The Detroit bankruptcy is the inevitable byproduct of liberalism and, if the GOP had half a brain, they would be plastering this message all over national television. Detroit filed for the largest municipal bankruptcy in U.S. history Thursday after steep population and tax base declines sent it plummeting toward insolvency.
That is actually only half true, because Gov. Snyder was right to say that Detroit’s fall was in motion for 60 plus years. A whopping 20,ooo retired city workers will continue, for now, to receive payments, but will soon take an enormous hit. An astonishing $9 billion is gone, and 100,000 lenders will get .10 on the $1.00, if they are lucky.
Detroit exemplifies the false and dangerous promise of liberalism, and sadly other cities who cannot meet their own pension demands will follow suit, literally. President Obama’s own state is one such instance, where union pensions and idleness have blown a hole in the budget that is simply unrepairable. Let’s take a look at the reactions from officials, and then understand what this truly means.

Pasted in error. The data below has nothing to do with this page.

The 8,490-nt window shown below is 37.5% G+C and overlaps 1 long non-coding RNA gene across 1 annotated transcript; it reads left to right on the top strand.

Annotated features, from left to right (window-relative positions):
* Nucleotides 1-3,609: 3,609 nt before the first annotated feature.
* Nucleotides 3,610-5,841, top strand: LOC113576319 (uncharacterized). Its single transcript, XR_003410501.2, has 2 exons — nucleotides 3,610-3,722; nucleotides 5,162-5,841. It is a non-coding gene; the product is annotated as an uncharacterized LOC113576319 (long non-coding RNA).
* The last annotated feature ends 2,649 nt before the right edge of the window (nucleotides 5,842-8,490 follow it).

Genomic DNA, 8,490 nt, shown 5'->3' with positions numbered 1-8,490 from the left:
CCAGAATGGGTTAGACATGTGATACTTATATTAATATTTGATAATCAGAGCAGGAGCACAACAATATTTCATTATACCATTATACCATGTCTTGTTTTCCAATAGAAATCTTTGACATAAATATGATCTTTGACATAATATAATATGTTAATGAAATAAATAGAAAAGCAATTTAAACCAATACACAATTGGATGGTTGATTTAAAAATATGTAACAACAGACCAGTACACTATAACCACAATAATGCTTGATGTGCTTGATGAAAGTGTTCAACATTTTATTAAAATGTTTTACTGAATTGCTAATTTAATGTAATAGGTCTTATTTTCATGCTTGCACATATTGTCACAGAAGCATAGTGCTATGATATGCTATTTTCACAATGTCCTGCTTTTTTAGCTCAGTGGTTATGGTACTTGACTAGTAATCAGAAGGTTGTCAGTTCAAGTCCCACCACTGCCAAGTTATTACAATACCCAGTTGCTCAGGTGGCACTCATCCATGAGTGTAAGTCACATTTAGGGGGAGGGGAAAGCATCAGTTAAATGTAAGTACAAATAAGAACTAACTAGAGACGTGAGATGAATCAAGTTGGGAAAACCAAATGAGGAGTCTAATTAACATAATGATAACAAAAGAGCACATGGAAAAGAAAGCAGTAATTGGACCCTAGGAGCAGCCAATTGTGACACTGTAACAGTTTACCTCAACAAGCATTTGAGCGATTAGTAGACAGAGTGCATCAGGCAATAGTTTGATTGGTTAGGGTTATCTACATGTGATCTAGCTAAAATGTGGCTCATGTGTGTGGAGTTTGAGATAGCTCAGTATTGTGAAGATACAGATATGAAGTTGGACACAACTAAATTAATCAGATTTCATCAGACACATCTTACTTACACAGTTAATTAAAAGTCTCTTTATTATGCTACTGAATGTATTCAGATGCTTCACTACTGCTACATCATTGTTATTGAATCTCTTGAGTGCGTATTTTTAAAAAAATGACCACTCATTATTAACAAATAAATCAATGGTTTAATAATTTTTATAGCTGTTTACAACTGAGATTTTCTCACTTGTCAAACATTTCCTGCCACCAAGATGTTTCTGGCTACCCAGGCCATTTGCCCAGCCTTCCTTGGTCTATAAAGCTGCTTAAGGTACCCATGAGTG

The filing by a state-appointed emergency manager means that if the bankruptcy filing is approved, city assets could be liquidated to satisfy demands for payment.
Kevin Orr, a bankruptcy expert, was hired by the state in March to lead Detroit out of a fiscal free-fall, and made the filing Thursday in federal bankruptcy court.
“Only one feasible path offers a way out,” Gov. Rick Snyder said in a letter to Orr and state Treasurer Andy Dillon approving the bankruptcy. The letter was attached to the bankruptcy filing. Snyder added: